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FEMS Microbiol Ecol. 2014 Aug;89(2):465-75. doi: 10.1111/1574-6941.12362.

Bacterial community structure and soil properties of a subarctic tundra soil in Council, Alaska.

Author information

  • 1Korea Polar Research Institute, KIOST, Incheon, Korea; School of Biological Sciences, Seoul National University, Seoul, Korea.

Abstract

The subarctic region is highly responsive and vulnerable to climate change. Understanding the structure of subarctic soil microbial communities is essential for predicting the response of the subarctic soil environment to climate change. To determine the composition of the bacterial community and its relationship with soil properties, we investigated the bacterial community structure and properties of surface soil from the moist acidic tussock tundra in Council, Alaska. We collected 70 soil samples with 25-m intervals between sampling points from 0-10 cm to 10-20 cm depths. The bacterial community was analyzed by pyrosequencing of 16S rRNA genes, and the following soil properties were analyzed: soil moisture content (MC), pH, total carbon (TC), total nitrogen (TN), and inorganic nitrogen (NH4+ and NO3-). The community compositions of the two different depths showed that Alphaproteobacteria decreased with soil depth. Among the soil properties measured, soil pH was the most significant factor correlating with bacterial community in both upper and lower-layer soils. Bacterial community similarity based on jackknifed unweighted unifrac distance showed greater similarity across horizontal layers than through the vertical depth. This study showed that soil depth and pH were the most important soil properties determining bacterial community structure of the subarctic tundra soil in Council, Alaska.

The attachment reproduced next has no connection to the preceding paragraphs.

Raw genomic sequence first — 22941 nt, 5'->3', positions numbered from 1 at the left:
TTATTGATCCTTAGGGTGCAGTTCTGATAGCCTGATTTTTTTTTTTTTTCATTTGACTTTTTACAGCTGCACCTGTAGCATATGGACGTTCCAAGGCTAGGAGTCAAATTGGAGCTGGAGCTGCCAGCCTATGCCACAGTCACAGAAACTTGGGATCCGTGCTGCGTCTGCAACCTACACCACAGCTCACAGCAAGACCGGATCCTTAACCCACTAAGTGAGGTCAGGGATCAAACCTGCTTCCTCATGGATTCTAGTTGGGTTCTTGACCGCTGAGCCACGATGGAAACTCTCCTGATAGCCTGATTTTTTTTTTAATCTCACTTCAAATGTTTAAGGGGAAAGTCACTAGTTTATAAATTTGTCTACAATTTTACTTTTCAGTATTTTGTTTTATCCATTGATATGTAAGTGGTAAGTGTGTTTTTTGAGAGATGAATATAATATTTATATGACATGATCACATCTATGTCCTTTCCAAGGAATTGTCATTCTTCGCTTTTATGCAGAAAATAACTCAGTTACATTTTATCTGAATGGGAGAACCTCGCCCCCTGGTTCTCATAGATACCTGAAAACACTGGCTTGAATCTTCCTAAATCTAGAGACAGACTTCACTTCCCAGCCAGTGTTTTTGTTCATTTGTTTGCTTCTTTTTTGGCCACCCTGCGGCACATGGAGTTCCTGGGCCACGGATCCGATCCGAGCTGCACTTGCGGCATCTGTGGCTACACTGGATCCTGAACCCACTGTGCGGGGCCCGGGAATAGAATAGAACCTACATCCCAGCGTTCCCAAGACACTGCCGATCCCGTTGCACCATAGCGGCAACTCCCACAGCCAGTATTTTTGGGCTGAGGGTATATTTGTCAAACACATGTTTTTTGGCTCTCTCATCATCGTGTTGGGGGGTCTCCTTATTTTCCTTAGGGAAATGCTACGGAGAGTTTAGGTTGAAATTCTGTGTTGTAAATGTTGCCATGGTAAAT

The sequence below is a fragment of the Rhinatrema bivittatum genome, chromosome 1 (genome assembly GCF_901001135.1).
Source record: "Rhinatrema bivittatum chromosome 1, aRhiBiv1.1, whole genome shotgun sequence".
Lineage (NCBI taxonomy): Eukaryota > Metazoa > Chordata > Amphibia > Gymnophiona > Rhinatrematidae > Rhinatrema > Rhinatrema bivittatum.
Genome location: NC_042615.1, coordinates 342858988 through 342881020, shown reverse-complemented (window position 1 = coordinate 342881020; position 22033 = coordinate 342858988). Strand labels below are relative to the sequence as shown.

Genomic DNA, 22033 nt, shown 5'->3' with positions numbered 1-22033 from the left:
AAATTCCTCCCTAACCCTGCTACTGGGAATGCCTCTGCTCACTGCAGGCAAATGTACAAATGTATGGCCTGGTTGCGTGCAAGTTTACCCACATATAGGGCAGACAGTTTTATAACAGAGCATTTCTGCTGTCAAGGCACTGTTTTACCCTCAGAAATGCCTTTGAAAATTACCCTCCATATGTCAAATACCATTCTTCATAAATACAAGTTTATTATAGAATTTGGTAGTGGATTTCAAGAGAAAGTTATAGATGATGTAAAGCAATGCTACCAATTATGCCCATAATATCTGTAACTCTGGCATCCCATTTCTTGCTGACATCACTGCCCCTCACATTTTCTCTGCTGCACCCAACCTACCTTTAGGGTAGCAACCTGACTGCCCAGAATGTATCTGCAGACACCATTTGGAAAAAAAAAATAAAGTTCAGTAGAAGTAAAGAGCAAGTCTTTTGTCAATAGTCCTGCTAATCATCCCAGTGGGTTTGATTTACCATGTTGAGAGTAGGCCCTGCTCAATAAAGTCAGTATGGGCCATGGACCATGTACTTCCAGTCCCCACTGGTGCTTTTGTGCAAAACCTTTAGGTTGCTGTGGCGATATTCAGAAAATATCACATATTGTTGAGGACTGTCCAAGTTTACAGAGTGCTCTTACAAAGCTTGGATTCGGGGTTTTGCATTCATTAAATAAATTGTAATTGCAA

KEYWORDS:

Alaska; pH; pyrosequencing; soil bacteria; soil depth; tussock tundra

PMID:
24893754
PMCID:
PMC4143960
DOI:
10.1111/1574-6941.12362
[PubMed - indexed for MEDLINE]
Free PMC Article
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